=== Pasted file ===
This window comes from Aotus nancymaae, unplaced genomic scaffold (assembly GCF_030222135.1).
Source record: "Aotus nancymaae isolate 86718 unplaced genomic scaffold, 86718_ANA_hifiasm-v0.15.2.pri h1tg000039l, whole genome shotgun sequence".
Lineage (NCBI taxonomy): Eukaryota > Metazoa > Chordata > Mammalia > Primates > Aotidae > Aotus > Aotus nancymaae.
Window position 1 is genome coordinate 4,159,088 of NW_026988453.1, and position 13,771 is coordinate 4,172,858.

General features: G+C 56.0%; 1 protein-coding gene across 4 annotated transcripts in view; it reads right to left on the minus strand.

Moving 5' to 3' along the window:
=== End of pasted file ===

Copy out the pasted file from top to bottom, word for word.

This window comes from Aotus nancymaae, unplaced genomic scaffold (assembly GCF_030222135.1).
Source record: "Aotus nancymaae isolate 86718 unplaced genomic scaffold, 86718_ANA_hifiasm-v0.15.2.pri h1tg000039l, whole genome shotgun sequence".
Lineage (NCBI taxonomy): Eukaryota > Metazoa > Chordata > Mammalia > Primates > Aotidae > Aotus > Aotus nancymaae.
Window position 1 is genome coordinate 4,159,088 of NW_026988453.1, and position 13,771 is coordinate 4,172,858.

General features: G+C 56.0%; 1 protein-coding gene across 4 annotated transcripts in view; it reads right to left on the minus strand.

Moving 5' to 3' along the window: